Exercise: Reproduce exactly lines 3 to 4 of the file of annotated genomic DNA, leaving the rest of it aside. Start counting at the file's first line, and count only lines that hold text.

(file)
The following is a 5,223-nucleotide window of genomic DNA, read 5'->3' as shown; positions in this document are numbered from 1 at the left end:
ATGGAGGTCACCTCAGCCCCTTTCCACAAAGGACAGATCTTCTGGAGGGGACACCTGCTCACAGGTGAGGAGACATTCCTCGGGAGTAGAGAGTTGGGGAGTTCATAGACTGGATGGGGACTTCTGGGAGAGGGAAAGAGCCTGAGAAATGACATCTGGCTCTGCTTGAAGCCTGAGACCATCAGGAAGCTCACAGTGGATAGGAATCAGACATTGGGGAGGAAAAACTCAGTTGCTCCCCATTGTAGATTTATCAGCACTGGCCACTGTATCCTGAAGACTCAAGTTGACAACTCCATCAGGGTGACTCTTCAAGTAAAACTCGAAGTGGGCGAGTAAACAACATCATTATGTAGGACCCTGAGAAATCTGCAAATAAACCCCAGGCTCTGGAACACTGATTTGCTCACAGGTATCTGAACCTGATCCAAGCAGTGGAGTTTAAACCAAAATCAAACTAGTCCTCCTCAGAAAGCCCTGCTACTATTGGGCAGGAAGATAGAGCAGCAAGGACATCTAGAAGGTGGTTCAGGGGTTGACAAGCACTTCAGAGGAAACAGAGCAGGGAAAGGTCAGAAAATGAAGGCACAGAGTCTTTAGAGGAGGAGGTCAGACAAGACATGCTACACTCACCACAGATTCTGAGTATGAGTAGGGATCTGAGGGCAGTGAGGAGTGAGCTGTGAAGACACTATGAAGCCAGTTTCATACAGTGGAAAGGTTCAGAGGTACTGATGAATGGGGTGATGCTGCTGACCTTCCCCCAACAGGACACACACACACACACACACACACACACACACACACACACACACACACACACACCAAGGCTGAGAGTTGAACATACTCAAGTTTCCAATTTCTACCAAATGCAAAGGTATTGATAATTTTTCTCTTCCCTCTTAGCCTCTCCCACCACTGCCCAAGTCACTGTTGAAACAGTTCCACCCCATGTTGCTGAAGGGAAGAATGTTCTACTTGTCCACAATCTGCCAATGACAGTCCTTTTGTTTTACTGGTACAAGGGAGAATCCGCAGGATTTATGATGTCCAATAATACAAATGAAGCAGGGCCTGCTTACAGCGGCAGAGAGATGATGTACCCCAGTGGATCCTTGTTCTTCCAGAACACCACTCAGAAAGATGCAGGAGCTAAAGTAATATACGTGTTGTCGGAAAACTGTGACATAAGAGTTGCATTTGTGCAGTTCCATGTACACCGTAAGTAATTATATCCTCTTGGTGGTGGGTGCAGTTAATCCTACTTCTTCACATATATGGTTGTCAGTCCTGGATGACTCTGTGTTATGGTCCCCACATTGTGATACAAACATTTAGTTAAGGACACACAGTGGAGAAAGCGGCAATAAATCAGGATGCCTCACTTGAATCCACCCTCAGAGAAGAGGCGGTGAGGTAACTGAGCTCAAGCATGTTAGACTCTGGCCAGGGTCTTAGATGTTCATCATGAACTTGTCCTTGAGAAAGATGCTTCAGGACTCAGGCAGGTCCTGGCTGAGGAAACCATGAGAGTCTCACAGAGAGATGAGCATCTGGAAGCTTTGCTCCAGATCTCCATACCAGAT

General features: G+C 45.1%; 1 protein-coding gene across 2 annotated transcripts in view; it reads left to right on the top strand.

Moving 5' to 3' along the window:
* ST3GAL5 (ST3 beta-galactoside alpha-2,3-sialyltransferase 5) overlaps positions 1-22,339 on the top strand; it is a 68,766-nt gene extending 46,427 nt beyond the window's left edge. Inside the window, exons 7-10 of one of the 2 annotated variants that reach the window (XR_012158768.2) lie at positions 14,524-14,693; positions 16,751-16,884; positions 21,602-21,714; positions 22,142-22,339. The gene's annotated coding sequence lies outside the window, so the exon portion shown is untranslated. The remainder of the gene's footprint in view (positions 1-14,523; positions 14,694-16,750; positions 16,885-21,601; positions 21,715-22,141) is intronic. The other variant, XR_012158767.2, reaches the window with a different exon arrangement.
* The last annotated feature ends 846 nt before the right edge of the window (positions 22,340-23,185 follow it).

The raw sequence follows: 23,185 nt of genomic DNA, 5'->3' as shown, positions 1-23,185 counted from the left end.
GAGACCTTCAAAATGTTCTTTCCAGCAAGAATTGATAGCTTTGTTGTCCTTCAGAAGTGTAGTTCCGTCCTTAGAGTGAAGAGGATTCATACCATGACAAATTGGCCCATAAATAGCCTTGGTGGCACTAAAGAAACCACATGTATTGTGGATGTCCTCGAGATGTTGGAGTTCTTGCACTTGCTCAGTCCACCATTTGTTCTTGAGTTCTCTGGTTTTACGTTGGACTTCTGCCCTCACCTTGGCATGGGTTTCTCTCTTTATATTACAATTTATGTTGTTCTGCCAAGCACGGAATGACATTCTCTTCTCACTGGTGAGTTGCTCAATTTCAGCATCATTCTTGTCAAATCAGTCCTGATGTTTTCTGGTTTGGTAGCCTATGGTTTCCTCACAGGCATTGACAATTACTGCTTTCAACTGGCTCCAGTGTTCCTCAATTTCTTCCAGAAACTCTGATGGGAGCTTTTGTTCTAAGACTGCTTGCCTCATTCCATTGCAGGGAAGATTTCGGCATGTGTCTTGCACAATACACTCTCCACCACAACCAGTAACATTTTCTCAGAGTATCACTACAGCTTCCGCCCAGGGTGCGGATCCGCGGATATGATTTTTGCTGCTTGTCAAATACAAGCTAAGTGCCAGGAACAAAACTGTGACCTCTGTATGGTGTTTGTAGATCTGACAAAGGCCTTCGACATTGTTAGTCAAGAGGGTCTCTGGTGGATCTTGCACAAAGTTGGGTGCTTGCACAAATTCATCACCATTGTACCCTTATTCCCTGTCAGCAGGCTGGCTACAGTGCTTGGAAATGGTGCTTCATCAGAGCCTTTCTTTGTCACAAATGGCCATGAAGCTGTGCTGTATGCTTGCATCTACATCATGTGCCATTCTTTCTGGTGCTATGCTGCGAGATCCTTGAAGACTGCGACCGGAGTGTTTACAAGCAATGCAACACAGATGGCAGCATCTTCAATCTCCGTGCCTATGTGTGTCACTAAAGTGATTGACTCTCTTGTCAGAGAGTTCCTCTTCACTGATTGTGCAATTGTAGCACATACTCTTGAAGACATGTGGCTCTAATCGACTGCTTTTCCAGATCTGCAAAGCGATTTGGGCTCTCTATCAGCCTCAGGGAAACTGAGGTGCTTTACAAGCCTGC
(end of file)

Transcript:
General features: G+C 45.1%; 1 protein-coding gene across 2 annotated transcripts in view; it reads left to right on the top strand.

Moving 5' to 3' along the window: